Tumor markers provide a minimally invasive, cost-effective source of data valuable for monitoring disease course, determining prognosis, and aiding in treatment planning. An understanding of the individual test characteristics and limitations, however, is important for optimal use and accurate interpretation of results. A variety of types of markers are available in the routine clinical laboratory including enzymes, oncofetal antigens, oncogene products, monoclonal antibody-defined epitopes, and hormones. The clinical applications and limitations of some that are currently in widespread use will be discussed.
Cancer remains the second leading cause of death in the United States, behind heart disease, with an estimated 1,437,180 new cases and 565,650 deaths in 2008 alone. It is expected that malignancies of prostate and breast origin will be the most common causes of new diagnoses in men and women, respectively, with tumors of the lung and bronchus the leading cause of cancer-related death in both genders.1 Annually, costs associated with diagnosis and treatment together constitute a considerable proportion of the total national economic burden attributable to cancer care (estimated at $72.1 billion of $190 billion in 2004).2,3 Relatively noninvasive laboratory testing that is simple and cost-effective to perform, yet facilitates earlier diagnoses and improved treatment outcomes, is the optimal role of any tumor marker. The number of potentially viable markers is rapidly expanding and promises further improvement in sensitivity and specificity. A variety of markers are presently available in the routine clinical laboratory (Table 1). Clinical applications of some that are currently in widespread use will be discussed.
Urinary catecholamines, vanillylmandelic acid, homovanillic acid, metanephrines, chromogranin A
FSH, LH, TSH, prolactin,
Testicular germ cell
hCG, AFP, LDH
Ovarian germ cell
Gestational trohpoblastic disease
β2-microglobulin, serum free light chains, LDH, M-protein (serum or urine)
The definition of a tumor marker is broad. It consists of any product of either the tumor itself or the host in reaction to the tumor’s presence, that distinguishes malignant tissues from benign and is measurable in body fluids or tissues.4 Ideally, they reflect the body’s tumor burden, and subsequently increase with progressive or recurrent disease, decrease with response to treatment, and normalize with remission. Historically, sources of markers have been equally as broad, including enzymes and isoenzymes, oncofetal antigens, oncogene products, monoclonal antibody-defined epitopes, abnormal hormone concentrations, and genomic alterations.4 Clinical applications include screening in asymptomatic individuals, confirming a suspected diagnosis, assisting in tumor classification and staging, estimating prognosis, monitoring treatment response, surveillance for residual disease, and early detection of recurrent disease. Due to the relatively low prevalence of individual cancer types, use of these markers for screening asymptomatic individuals, to date, has generally not been an effective strategy.5 A notable exception, perhaps, is evaluating prostate-specific antigen (PSA) concentrations in conjunction with a physical exam.
Factors Affecting Clinical Utility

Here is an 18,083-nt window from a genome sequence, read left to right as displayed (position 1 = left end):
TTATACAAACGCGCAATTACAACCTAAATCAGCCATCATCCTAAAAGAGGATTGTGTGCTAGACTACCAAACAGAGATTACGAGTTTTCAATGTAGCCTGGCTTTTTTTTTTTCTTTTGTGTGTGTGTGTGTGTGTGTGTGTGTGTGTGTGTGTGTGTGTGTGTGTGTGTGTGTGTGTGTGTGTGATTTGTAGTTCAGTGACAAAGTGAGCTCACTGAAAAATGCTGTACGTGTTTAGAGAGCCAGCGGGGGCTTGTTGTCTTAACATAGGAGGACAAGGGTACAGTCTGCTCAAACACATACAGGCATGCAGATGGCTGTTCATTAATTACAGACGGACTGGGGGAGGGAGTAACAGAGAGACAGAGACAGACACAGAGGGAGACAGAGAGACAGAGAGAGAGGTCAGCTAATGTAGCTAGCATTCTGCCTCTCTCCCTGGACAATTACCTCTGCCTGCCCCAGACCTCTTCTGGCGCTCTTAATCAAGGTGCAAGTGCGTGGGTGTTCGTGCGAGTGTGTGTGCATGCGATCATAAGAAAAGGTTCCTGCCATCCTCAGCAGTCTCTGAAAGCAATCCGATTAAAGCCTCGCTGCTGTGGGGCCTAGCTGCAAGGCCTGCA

Several factors influence the clinical utility of any potential marker. Those attributable to the type of tumor include its prevalence among the population under investigation in addition to the availability of an effective treatment regimen.5 The greatest benefit is obtained when there is both a high prevalence of the disease in the population and an efficacious treatment exists. Factors attributable to the test include its sensitivity (ability to detect individuals with the disease) and specificity (ability to discern individuals with the disease from those that are either normal or have some other condition). These can be calculated using the following formulas:6,7
A receiver operator characteristic (ROC) analysis demonstrating the tradeoff between specificity and sensitivity at various concentrations (graphical plot of 1-specificity on the X axis and sensitivity on the Y axis) is useful in determining an appropriate cutoff value.7 Values that allow maximization of sensitivity, specificity, or the best tradeoff between the two can be selected depending on the anticipated clinical use of the test. Optimum sensitivity is desirable for screening applications, while maximizing specificity is crucial for confirmatory purposes.7
There are some well-described limitations, however, to the use of tumor markers. Most importantly, the majority of those currently available can be measured to some extent in individuals who are healthy, have benign conditions, or have malignancies other than the one of interest. Similarly, most of these do not reliably detect early stage disease and may even fail to detect recurrent or advanced disease in some patients.5 As such, results should always be interpreted in conjunction with other clinical findings. Evaluating serial values requires an understanding of the test’s in vivo performance including normal biologic variability and expected biologic half-life in order to accurately interpret a change in levels.6 As illustrated in Figure 1, markers frequently show inter-individual variability in their ability to reflect a patient’s disease status. Care must also be taken to avoid misinterpreting transitory increases (“tumor marker spike”) that can be seen in some patients who are actually responding to treatment. Analytical factors such as heterophile or other antibody or substance interference can adversely affect the methodology used and must be ruled out when results are clinically inconsistent with other findings. Additionally, due to variability between laboratories, instruments, and reagent kits, serial results should be compared only when obtained from the same laboratory using the same methodology. Nonetheless, a marker profile seen at disease recurrence may differ from that determined at the time of diagnosis due to additional genetic alterations accumulated by the malignant cells.8 Because of this, it has been suggested that markers still be measured during follow-up evaluations, regardless of the levels at baseline, and early detection of recurrence should not depend solely on changes in marker levels, even if they were initially abnormal at baseline.8